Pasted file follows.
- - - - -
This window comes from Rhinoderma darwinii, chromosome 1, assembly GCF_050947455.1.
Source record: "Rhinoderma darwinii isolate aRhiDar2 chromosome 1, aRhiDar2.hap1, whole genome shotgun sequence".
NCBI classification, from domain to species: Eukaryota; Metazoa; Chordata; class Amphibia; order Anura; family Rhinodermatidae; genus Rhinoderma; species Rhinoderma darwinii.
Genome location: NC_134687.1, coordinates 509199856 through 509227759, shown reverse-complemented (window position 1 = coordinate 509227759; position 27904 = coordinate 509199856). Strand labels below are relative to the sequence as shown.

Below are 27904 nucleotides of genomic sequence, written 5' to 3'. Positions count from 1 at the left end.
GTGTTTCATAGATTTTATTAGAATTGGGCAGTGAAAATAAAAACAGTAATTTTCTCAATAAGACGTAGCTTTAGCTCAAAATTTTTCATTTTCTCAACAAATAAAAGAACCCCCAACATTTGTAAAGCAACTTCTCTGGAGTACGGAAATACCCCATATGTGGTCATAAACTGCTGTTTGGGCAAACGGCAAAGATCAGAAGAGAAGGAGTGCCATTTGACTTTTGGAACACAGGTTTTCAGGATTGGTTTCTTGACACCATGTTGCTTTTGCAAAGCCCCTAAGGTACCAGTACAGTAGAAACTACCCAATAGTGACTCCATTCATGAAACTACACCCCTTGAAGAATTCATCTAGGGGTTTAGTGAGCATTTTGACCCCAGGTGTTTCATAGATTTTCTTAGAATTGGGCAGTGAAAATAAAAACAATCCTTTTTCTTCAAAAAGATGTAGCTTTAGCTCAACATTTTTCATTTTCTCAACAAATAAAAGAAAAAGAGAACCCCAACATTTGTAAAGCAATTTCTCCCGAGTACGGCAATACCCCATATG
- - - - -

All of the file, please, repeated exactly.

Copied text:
This window comes from Rhinoderma darwinii, chromosome 1, assembly GCF_050947455.1.
Source record: "Rhinoderma darwinii isolate aRhiDar2 chromosome 1, aRhiDar2.hap1, whole genome shotgun sequence".
NCBI classification, from domain to species: Eukaryota; Metazoa; Chordata; class Amphibia; order Anura; family Rhinodermatidae; genus Rhinoderma; species Rhinoderma darwinii.
Genome location: NC_134687.1, coordinates 509199856 through 509227759, shown reverse-complemented (window position 1 = coordinate 509227759; position 27904 = coordinate 509199856). Strand labels below are relative to the sequence as shown.

Below are 27904 nucleotides of genomic sequence, written 5' to 3'. Positions count from 1 at the left end.
GTGTTTCATAGATTTTATTAGAATTGGGCAGTGAAAATAAAAACAGTAATTTTCTCAATAAGACGTAGCTTTAGCTCAAAATTTTTCATTTTCTCAACAAATAAAAGAACCCCCAACATTTGTAAAGCAACTTCTCTGGAGTACGGAAATACCCCATATGTGGTCATAAACTGCTGTTTGGGCAAACGGCAAAGATCAGAAGAGAAGGAGTGCCATTTGACTTTTGGAACACAGGTTTTCAGGATTGGTTTCTTGACACCATGTTGCTTTTGCAAAGCCCCTAAGGTACCAGTACAGTAGAAACTACCCAATAGTGACTCCATTCATGAAACTACACCCCTTGAAGAATTCATCTAGGGGTTTAGTGAGCATTTTGACCCCAGGTGTTTCATAGATTTTCTTAGAATTGGGCAGTGAAAATAAAAACAATCCTTTTTCTTCAAAAAGATGTAGCTTTAGCTCAACATTTTTCATTTTCTCAACAAATAAAAGAAAAAGAGAACCCCAACATTTGTAAAGCAATTTCTCCCGAGTACGGCAATACCCCATATG